“I used to hate it and would only sign up for virtual races that were charity-based,” said Mashburn, who says she completed 15 half marathons in 2018 alone. “It’s just a way to continue running and having races since my entire schedule starting from March 14 on was canceled.”

Virtual running relies on an honor system among participants, where runners use technology like Garman running watches to monitor their progress and upload information to the organizing bodies’ websites. Mashburn says it has kept her focused on her ultimate goal of running her first marathon, the Virtual TCS New York City Marathon, which she will complete in the Atlanta suburbs on Halloween.

“You’re doing it on your own,” said Mashburn, who also competes in Atlanta Track Club events. “You’re training on your own, recording your own time and doing your own route, but you’re submitting your time. It gives me mile markers in my training, and the events ultimately keep me ready for the marathon. It just keeps me in running condition, and it’s really our only option for races.”

A Georgia native, Mashburn grew up in Virginia and was encouraged to attend Auburn by veterinarians she volunteered for in high school who had graduated from the university’s College of Veterinary Medicine. She majored in animal science and microbiology, then graduated from West Georgia Tech’s radiologic technology program in 2013 and completed her Master’s in Public Health at Augusta University in 2016.

She loved her time at Auburn, especially enjoying the student experience, food and, of course, football.

“I was there during the Cadillac [Williams] and Ronnie [Brown] era, so it was a good time to be there,” Mashburn said.

After being introduced to running from a friend in Columbus, Georgia, Mashburn took to the sport with the same fervor she approaches her career. She recently completed a 17-mile training run—a new personal distance record—and usually runs five to 10 miles on her training days.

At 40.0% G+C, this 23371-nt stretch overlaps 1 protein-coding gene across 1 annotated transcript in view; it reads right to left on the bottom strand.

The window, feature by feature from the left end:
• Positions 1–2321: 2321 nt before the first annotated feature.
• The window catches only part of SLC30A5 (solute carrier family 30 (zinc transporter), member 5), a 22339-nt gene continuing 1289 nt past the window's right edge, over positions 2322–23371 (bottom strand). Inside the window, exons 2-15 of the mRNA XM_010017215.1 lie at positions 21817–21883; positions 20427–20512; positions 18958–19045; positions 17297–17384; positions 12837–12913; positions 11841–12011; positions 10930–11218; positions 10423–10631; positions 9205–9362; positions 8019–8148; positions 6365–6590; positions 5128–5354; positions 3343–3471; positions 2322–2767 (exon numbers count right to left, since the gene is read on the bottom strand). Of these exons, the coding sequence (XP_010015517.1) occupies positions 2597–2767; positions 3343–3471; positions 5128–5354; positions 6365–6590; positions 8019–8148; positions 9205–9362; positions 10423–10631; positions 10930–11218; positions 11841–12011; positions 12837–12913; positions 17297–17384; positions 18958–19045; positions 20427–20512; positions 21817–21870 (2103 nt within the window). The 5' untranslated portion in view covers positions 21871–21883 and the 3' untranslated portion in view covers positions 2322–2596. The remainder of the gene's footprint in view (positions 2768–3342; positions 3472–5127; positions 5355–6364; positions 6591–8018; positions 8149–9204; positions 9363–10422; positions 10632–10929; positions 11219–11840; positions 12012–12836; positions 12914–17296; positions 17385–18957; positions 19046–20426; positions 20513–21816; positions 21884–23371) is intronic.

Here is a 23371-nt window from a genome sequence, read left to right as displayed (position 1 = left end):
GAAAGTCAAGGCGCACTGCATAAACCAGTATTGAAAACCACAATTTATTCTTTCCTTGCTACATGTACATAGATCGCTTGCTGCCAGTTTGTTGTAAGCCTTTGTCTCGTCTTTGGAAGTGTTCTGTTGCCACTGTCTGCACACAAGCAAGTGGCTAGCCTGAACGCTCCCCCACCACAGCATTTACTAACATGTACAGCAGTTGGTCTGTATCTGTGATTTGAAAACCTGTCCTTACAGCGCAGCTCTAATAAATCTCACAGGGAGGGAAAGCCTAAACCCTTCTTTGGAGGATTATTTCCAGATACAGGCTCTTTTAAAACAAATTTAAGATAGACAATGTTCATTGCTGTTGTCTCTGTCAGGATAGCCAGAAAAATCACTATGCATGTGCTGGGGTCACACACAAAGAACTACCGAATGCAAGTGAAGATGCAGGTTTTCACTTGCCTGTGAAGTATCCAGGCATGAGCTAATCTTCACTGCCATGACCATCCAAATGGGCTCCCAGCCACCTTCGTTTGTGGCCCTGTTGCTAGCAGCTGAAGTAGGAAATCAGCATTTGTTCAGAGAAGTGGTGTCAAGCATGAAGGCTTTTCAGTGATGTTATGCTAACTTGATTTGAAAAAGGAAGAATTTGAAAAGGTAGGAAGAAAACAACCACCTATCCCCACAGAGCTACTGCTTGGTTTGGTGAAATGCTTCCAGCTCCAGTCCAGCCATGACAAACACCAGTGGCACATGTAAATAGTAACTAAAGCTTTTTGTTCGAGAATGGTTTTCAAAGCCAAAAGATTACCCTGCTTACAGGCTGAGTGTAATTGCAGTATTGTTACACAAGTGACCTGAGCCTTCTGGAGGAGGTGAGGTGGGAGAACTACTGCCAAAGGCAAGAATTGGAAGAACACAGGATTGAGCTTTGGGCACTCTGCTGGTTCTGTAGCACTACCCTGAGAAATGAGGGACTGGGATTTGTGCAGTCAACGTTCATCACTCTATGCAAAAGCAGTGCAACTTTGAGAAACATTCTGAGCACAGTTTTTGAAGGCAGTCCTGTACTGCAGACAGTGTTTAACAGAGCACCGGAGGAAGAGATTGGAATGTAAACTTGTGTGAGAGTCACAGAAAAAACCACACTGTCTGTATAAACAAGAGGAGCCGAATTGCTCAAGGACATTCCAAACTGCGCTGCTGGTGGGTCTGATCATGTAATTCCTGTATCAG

Mashburn runs on the three days of the week she’s not working, mainly because her profession is so physically and mentally taxing.

“Trying to do a 10-hour shift and run is just a little much,” said Mashburn, who also works yoga and strength training into her regimen. “I get my 10,000 steps in at work every day pretty easily.”

The next few weeks will be even more hectic for Mashburn than usual, with her first marathon looming on the horizon and her role as president of the Atlanta Society of Radiologic Technologists requiring extra effort during the pandemic. In true Auburn style, the determined Tiger is poised and ready for the challenges that await her.

“My main physical goal for the rest of the year is to complete my first marathon, and that’s mostly about building a trust in myself and what my body can do,” said Mashburn, who also serves on state and national radiologic technologist boards. “I’m working with my Atlanta Society of Radiologic Technologists board to make sure we can offer the same quality of education to our membership despite restrictions due to COVID. I have a strong team around me, so I’m excited about the challenges and changes.

“This year has changed a lot with both running and how we can operate as professional societies, but we are persevering, and I think many of the changes will be beneficial in both realms.”